A big part of the travel experience when you visit a city is the food. I’m sharing several restaurants that you will want to add to your list the next time that you are in Louisville, Kentucky.
I met Karen several years ago as the sponsor of a program that I’m a part of that helps encourage middle and high school students to make good choices. Over the years we have become friends, and I’ve observed her passion for health through CrossFit continue to grow. As someone who prided themselves on never trying CrossFit, I’ve always appreciated that people were really into it… from a distance.
When Cheddar’s Scratch Kitchen invited me to partner with them and help recognize, share and reward goodness this year, Karen was the 1st person that came to mind. They also want you to share stories and nominate inspirational people, like Karen, to be rewarded for doing great things in your community, too!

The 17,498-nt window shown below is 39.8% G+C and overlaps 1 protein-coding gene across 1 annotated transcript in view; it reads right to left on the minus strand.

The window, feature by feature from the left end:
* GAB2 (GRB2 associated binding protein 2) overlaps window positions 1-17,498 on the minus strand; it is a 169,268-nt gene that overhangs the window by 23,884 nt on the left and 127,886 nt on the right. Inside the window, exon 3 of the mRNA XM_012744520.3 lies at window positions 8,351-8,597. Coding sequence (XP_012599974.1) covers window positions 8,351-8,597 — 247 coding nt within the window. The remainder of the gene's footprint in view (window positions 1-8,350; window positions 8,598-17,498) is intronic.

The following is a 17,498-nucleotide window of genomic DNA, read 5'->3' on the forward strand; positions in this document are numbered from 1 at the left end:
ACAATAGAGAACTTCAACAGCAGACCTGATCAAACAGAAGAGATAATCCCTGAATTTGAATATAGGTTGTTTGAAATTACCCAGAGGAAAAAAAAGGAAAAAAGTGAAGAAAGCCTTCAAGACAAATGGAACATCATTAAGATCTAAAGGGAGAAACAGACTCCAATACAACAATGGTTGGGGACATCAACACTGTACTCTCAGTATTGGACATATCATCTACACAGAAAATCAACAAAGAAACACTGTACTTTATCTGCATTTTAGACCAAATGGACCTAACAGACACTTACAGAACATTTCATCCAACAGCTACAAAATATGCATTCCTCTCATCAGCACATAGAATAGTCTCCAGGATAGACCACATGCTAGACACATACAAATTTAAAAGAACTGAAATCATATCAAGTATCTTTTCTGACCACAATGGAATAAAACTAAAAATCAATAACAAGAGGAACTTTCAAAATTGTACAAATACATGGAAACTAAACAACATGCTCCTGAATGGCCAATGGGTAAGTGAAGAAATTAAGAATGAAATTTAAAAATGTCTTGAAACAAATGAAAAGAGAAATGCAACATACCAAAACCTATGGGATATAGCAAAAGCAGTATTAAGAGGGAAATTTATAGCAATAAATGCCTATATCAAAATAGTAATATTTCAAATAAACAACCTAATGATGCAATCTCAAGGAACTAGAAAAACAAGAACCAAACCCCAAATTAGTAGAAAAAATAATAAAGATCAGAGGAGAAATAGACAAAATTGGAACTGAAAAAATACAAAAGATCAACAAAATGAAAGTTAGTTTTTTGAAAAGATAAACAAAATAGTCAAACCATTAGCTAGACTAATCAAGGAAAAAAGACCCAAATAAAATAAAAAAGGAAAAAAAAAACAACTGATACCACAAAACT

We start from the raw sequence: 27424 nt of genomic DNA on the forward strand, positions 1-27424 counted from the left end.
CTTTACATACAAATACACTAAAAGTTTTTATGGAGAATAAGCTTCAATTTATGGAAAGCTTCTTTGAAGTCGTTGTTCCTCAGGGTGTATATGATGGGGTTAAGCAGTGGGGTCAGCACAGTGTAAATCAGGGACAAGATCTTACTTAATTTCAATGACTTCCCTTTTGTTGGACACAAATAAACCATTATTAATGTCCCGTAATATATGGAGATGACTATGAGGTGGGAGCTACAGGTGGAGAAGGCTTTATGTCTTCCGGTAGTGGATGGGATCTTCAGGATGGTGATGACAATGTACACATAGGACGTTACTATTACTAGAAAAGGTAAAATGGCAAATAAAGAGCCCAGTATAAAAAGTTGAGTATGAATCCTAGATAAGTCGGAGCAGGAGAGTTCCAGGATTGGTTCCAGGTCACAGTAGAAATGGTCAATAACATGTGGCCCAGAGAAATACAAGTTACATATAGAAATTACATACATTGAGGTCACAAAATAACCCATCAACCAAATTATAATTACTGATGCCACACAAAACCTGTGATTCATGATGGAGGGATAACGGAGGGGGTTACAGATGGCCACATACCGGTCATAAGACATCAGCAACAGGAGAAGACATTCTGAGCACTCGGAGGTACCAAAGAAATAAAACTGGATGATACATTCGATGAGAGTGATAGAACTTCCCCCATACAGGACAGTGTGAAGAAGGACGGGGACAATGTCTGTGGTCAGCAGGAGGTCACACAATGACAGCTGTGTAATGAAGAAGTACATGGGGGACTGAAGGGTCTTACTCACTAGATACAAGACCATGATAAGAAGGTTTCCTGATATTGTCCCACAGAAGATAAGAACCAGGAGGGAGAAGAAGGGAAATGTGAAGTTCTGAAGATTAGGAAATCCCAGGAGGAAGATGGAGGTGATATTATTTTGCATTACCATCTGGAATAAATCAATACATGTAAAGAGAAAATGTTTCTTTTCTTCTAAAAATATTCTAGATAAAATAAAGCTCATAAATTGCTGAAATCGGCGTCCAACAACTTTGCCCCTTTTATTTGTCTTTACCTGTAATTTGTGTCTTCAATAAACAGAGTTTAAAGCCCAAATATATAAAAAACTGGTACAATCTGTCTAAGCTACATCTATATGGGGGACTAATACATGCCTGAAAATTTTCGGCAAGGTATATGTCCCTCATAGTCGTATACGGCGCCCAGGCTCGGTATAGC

We were invited to check out the new Cincinnati style vegetarian chili at Gold Star Chili. I knew there was only one way to approach it with my kids….deception. I know that sounds really bad, right?
I wanted them to try the 1st Cincinnati style vegetarian chili on the Cincinnati Chili Trail with an open mind.
I discovered Oldenburg, Indiana on a whim. My boys and I were traveling back from Indy and my curiosity won. Known as the Village of the Spires, Oldenburg’s German heritage and charm makes it a great daytrip getaway located about an hour from Cincinnati.
When we have guests in from out of town, we typically take them to Goodfellas Pizzeria in the Mainstrasse Village in Covington,KY for a few reasons.
The Schoolhouse Restaurant is a dining destination that I’ve had on my list for almost a year.
I love any excuse for a sweet treat. That’s why I was really excited when I received an invitation to a tasting to try a classic Frisch’s Big Boy dessert created with a holiday twist, along with an opening night viewing of “The Nutcracker” by the Cincinnati Ballet.